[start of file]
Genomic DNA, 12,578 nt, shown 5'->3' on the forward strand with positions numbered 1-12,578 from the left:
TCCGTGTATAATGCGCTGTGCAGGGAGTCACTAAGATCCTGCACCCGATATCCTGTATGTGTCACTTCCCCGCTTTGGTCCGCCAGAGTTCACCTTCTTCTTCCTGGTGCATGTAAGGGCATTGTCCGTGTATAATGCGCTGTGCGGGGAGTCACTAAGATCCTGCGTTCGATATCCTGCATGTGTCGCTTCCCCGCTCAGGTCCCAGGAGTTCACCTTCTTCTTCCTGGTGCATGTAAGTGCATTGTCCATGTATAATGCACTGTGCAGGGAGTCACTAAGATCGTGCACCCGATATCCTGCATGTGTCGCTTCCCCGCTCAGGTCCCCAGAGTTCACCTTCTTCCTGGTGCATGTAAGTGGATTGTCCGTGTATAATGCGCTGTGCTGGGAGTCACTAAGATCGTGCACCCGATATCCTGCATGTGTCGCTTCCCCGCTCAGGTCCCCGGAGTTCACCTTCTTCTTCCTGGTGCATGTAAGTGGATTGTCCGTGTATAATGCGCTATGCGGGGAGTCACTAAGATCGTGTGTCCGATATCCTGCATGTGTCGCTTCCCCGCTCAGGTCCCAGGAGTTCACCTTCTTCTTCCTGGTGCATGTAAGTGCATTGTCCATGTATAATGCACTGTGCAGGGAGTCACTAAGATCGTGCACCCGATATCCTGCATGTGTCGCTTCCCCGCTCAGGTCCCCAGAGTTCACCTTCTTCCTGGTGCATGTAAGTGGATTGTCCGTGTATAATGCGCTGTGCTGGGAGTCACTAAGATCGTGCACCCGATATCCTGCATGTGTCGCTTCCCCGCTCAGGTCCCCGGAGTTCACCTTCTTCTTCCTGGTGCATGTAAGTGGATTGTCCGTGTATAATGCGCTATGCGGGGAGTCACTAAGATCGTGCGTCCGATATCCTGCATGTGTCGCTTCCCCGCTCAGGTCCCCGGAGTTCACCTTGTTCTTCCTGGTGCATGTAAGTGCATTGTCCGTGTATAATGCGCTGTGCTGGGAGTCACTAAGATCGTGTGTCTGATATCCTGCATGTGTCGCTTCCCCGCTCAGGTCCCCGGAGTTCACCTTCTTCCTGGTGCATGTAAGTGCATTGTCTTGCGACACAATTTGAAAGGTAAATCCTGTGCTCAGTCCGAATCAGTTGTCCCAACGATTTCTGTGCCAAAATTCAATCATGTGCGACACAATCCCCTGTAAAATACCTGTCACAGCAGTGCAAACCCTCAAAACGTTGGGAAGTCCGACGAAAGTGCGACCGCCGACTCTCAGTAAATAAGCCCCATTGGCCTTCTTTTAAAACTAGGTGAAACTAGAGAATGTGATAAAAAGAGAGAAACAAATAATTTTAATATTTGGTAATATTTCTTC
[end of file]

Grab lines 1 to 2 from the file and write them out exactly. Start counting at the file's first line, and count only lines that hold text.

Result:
Genomic DNA, 12,578 nt, shown 5'->3' on the forward strand with positions numbered 1-12,578 from the left:
TCCGTGTATAATGCGCTGTGCAGGGAGTCACTAAGATCCTGCACCCGATATCCTGTATGTGTCACTTCCCCGCTTTGGTCCGCCAGAGTTCACCTTCTTCTTCCTGGTGCATGTAAGGGCATTGTCCGTGTATAATGCGCTGTGCGGGGAGTCACTAAGATCCTGCGTTCGATATCCTGCATGTGTCGCTTCCCCGCTCAGGTCCCAGGAGTTCACCTTCTTCTTCCTGGTGCATGTAAGTGCATTGTCCATGTATAATGCACTGTGCAGGGAGTCACTAAGATCGTGCACCCGATATCCTGCATGTGTCGCTTCCCCGCTCAGGTCCCCAGAGTTCACCTTCTTCCTGGTGCATGTAAGTGGATTGTCCGTGTATAATGCGCTGTGCTGGGAGTCACTAAGATCGTGCACCCGATATCCTGCATGTGTCGCTTCCCCGCTCAGGTCCCCGGAGTTCACCTTCTTCTTCCTGGTGCATGTAAGTGGATTGTCCGTGTATAATGCGCTATGCGGGGAGTCACTAAGATCGTGTGTCCGATATCCTGCATGTGTCGCTTCCCCGCTCAGGTCCCAGGAGTTCACCTTCTTCTTCCTGGTGCATGTAAGTGCATTGTCCATGTATAATGCACTGTGCAGGGAGTCACTAAGATCGTGCACCCGATATCCTGCATGTGTCGCTTCCCCGCTCAGGTCCCCAGAGTTCACCTTCTTCCTGGTGCATGTAAGTGGATTGTCCGTGTATAATGCGCTGTGCTGGGAGTCACTAAGATCGTGCACCCGATATCCTGCATGTGTCGCTTCCCCGCTCAGGTCCCCGGAGTTCACCTTCTTCTTCCTGGTGCATGTAAGTGGATTGTCCGTGTATAATGCGCTATGCGGGGAGTCACTAAGATCGTGCGTCCGATATCCTGCATGTGTCGCTTCCCCGCTCAGGTCCCCGGAGTTCACCTTGTTCTTCCTGGTGCATGTAAGTGCATTGTCCGTGTATAATGCGCTGTGCTGGGAGTCACTAAGATCGTGTGTCTGATATCCTGCATGTGTCGCTTCCCCGCTCAGGTCCCCGGAGTTCACCTTCTTCCTGGTGCATGTAAGTGCATTGTCTTGCGACACAATTTGAAAGGTAAATCCTGTGCTCAGTCCGAATCAGTTGTCCCAACGATTTCTGTGCCAAAATTCAATCATGTGCGACACAATCCCCTGTAAAATACCTGTCACAGCAGTGCAAACCCTCAAAACGTTGGGAAGTCCGACGAAAGTGCGACCGCCGACTCTCAGTAAATAAGCCCCATTGGCCTTCTTTTAAAACTAGGTGAAACTAGAGAATGTGATAAAAAGAGAGAAACAAATAATTTTAATATTTGGTAATATTTCTTC